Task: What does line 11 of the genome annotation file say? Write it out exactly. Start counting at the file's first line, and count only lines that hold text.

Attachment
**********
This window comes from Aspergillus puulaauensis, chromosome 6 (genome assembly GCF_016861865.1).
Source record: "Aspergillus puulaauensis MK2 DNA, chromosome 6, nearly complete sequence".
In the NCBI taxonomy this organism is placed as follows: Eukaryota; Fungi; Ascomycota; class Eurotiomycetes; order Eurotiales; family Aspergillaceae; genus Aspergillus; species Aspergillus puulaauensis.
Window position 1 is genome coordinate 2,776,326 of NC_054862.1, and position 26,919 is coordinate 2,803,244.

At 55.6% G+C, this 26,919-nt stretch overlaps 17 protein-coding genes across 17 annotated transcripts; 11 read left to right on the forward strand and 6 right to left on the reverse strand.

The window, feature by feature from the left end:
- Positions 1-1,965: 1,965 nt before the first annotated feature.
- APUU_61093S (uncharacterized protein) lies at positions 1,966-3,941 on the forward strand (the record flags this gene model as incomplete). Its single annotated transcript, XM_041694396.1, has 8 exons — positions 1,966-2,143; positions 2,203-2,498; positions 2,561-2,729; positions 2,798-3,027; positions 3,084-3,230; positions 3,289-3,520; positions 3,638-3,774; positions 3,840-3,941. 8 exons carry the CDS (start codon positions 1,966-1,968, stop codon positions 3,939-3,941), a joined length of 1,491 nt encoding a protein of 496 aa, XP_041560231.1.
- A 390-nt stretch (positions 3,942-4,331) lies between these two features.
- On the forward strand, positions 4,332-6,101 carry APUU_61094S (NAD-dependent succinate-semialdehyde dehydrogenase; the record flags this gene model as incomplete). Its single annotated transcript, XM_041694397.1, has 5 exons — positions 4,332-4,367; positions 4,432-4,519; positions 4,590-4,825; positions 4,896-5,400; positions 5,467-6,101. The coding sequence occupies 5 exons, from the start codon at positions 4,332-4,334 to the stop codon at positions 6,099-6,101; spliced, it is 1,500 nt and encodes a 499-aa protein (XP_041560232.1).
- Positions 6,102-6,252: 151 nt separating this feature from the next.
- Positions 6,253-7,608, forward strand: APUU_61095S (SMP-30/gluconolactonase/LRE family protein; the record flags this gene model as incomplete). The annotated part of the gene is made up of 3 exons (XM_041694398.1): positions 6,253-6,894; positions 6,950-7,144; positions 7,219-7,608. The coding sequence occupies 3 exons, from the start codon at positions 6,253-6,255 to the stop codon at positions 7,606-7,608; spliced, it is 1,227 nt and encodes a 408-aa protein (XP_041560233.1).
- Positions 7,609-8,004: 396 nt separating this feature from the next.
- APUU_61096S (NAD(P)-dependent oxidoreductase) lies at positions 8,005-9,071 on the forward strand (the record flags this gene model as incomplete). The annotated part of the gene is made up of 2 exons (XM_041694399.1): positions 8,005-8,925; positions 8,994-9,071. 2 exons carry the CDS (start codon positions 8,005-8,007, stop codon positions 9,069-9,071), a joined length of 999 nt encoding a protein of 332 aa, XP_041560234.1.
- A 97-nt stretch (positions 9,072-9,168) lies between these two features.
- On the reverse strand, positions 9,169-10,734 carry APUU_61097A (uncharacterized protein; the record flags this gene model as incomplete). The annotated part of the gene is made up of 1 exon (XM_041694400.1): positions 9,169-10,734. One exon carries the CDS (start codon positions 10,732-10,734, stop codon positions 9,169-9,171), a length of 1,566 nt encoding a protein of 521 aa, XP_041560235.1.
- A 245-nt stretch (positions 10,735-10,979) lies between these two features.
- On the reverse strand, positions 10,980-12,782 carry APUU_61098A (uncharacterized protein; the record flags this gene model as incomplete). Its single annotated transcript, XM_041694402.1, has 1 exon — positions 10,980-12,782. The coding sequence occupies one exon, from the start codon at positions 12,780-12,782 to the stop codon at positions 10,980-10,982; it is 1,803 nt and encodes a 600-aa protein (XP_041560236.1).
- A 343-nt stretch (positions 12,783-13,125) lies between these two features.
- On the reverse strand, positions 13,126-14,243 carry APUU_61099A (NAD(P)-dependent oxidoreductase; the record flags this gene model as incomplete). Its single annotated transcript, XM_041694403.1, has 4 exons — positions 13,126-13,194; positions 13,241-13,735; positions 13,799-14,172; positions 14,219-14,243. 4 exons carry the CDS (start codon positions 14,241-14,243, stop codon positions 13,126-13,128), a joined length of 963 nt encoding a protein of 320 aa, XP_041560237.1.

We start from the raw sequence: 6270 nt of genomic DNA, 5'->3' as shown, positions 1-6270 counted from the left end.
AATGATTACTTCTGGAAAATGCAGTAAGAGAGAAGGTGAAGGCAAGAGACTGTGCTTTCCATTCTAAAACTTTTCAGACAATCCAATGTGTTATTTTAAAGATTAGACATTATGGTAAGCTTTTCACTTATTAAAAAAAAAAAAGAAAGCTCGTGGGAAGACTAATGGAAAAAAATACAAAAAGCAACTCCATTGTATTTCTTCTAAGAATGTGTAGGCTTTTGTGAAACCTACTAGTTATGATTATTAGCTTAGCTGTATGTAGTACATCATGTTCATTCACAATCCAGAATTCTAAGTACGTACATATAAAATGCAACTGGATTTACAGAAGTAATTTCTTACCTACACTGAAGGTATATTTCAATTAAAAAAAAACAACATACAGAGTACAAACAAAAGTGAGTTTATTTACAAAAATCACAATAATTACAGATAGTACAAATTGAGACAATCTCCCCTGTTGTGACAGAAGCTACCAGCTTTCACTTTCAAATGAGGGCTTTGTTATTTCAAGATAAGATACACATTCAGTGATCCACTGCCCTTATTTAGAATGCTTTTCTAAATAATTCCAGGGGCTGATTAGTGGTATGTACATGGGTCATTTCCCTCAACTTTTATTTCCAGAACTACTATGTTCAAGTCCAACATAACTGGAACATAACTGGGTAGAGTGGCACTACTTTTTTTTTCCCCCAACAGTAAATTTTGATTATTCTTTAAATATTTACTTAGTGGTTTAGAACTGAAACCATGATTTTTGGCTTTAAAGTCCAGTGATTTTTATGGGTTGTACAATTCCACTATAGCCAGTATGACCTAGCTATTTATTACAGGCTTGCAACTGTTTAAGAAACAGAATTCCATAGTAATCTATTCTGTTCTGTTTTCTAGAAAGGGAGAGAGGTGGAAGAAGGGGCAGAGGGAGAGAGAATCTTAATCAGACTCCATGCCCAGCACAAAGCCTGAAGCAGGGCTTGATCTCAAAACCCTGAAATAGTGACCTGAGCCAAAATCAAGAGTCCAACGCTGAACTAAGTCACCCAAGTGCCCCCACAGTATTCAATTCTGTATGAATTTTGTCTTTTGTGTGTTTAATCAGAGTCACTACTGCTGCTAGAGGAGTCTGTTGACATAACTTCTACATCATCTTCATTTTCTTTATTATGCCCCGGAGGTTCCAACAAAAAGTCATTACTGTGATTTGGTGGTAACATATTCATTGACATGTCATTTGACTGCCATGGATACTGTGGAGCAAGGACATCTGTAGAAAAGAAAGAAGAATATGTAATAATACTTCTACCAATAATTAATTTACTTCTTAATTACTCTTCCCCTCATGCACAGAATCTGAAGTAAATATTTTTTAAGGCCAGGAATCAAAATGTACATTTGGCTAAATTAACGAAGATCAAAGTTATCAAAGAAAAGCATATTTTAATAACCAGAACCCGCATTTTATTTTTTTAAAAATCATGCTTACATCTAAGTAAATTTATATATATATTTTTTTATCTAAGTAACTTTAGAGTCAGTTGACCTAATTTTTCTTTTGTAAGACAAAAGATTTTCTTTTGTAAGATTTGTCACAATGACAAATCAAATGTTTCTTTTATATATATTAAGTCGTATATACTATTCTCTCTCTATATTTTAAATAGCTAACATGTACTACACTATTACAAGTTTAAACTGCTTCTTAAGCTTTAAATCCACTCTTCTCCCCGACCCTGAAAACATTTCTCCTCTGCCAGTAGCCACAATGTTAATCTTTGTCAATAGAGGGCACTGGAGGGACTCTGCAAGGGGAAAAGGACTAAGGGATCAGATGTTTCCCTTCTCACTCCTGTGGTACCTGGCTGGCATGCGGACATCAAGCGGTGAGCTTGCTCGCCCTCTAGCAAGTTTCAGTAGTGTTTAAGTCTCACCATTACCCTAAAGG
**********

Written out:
- Positions 6,102-6,252: 151 nt separating this feature from the next.